Rodríguez has been the subject of a 'will he race - won't he race' saga since signing for the new WorldTour team – a surprise move given he had planned to retire at the end of the season.
Despite signing the new contract, Rodriguez said he hadn't decided whether he would actually race in 2017, or whether he would limit his role at the team to mentoring the other riders.
"After taking enough time to think and also trying to come back to a working routine, I realized it was not possible for me," said Rodriguez.
"So, with the support of my family and friends, I decided not to come back to the competition at the highest of levels. I would like to thank everyone that supported me to come back. I am honoured and you really made my decision difficult, but I believe it is better not to come back if I am not sure I can do it at the top level and be competitive to offer my fans what they deserve."
Rodriguez's indecision drew suspicion from many corners, the suggestion being he was signed for his WorldTour points – strong currency at the time as the team fought for a top-tier licence. Once the UCI decided to shelve its plans to reduce the WorldTour from 18 to 17 riders, thus handing spots to all applicants, points no longer mattered, and Rodriguez didn't need to be on the books as a rider.
Both Rodriguez and the team deny this was the case, with the rider telling Cyclingnews in October that he signed with Bahrain because he was unhappy with how things ended at Katusha – who called him up for additional races at the end of the season when he wasn't in top shape. "It wasn't how I'd pictured it all ending and it was just a bad way to leave things," he said.
He explained that if he did return, he'd want to do so with 100 per cent commitment, though general manager Brent Copeland suggested he would share his experience from within the peloton.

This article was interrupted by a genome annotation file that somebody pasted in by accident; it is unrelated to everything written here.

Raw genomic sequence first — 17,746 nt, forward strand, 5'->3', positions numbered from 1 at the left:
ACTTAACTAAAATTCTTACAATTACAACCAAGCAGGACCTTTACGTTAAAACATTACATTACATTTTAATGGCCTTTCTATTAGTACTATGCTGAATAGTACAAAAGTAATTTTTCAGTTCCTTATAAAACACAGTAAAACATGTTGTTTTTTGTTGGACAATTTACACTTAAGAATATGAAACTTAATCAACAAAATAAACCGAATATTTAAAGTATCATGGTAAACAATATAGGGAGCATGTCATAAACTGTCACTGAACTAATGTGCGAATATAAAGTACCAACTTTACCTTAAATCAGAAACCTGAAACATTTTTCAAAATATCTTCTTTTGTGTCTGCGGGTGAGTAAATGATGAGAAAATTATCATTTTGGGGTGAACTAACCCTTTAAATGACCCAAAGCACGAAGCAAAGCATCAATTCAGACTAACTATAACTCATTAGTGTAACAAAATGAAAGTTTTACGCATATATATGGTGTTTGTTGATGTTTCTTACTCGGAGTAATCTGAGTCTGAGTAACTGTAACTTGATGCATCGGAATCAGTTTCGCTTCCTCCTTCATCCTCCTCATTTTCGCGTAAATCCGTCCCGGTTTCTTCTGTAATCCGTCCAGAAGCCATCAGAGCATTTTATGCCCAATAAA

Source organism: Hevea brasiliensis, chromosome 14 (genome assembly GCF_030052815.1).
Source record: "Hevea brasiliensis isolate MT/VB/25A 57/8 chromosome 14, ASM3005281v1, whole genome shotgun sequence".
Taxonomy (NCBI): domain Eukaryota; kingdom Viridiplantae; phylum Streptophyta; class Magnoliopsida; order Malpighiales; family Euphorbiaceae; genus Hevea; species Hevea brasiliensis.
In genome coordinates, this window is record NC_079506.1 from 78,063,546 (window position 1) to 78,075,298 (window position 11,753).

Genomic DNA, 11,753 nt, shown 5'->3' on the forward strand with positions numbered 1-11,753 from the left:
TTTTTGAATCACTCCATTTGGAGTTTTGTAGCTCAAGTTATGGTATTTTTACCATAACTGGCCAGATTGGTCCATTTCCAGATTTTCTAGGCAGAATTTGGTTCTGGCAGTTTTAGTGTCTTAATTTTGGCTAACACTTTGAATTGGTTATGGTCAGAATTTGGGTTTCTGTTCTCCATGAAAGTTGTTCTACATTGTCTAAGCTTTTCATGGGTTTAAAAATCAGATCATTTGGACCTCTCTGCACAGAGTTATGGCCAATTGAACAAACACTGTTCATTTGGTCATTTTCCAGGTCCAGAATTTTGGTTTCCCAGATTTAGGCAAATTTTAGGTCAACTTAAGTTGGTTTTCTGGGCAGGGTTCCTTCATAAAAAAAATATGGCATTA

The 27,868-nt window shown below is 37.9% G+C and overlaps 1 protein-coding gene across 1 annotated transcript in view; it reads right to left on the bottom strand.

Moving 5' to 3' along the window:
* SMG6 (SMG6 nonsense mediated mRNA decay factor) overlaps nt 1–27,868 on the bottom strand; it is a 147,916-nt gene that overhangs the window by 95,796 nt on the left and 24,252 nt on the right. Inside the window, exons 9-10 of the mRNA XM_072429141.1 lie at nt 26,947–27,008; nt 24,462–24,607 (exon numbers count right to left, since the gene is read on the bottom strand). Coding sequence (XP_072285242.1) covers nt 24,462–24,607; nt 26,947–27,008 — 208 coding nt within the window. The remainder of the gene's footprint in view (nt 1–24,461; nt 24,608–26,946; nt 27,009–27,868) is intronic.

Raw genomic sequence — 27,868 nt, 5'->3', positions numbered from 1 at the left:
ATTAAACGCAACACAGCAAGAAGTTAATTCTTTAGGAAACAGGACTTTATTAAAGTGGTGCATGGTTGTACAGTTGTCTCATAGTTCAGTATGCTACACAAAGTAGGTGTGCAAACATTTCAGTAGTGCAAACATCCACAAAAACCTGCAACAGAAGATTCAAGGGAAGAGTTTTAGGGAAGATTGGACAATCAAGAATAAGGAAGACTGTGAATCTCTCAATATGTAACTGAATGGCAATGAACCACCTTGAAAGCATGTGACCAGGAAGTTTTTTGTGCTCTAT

"I am grateful to the Bahrain-Merida Pro Cycling Team. They believed in me, they gave me all the conditions to return and they gave me the freedom of choice, but I realized, speaking with them, that I am not prepared physically and mentally, for a 100 per cent comeback," added Rodriguez.
"I wanted to announce this before the start of the new season, because the riders are the protagonists and they deserve the full attention."
Rodriguez will still be employed by the team, but will form part of the technical staff, working in particular with the younger riders. The statement also says he will work with the Bahrain Tourism Association to promote the Arab state.
"We support Purito with this difficult decision," said Copeland. "The first contact with Joaquim was made with the intention of him working with the technical staff of the team so we are pleased that he has decided to continue in this direction. The opportunity for our riders and staff to use his priceless experience and knowledge is something that is worth an immense amount to the team."
With that, Rodriguez's 16-year professional career, which featured two Il Lombardia titles, three Tour de France stage wins, and a string of near misses, comes to an end.
A professional since 2001, he earned his nickname of 'Purito' – 'Little Cigar' – at his first team, ONCE. After three years at Manolo Saiz's team, which included a stage win at Paris-Nice in 2003, and two seasons at Saunier-Duval, he joined Caisse d'Epargne in 2006.
After winning the Spanish title in 2007 and placing 6th at the 2008 Vuelta a España, Rodriguez enjoyed a break-out year in 2009, placing second at Liège-Bastogne-Liège and taking bronze at the Worlds in Mendrisio. It was enough to convince him that co-existence with Alejandro Valverde was no longer feasible, and he signed for Katusha in 2010, and the best results of his career would all follow in his 30s.
Competitive in Classics, week-long stage races and three-week tours, Rodriguez has compiled a vast palmares in the second half of his career, and maintained a remarkably consistent level of performance, finishing in the top ten overall of at least one Grand Tour in each of the past eleven seasons.
The closest he came to winning a Grand Tour was second place at the 2015 Vuelta a Espana and the 2012 Giro d'Italia, and it was the latter that was the heartbreaker as Ryder Hesjedal robbed him of the maglia rosa on the penultimate day time trial. Further heartbreak - and tears - came at the 2013 World Championships in Florence, where poor teamwork allowed Rui Costa to come through and snatch victory from him on the line.
Rodriguez's final season saw him finish seventh overall at the Tour de France and fifth in the Olympic Games road race.
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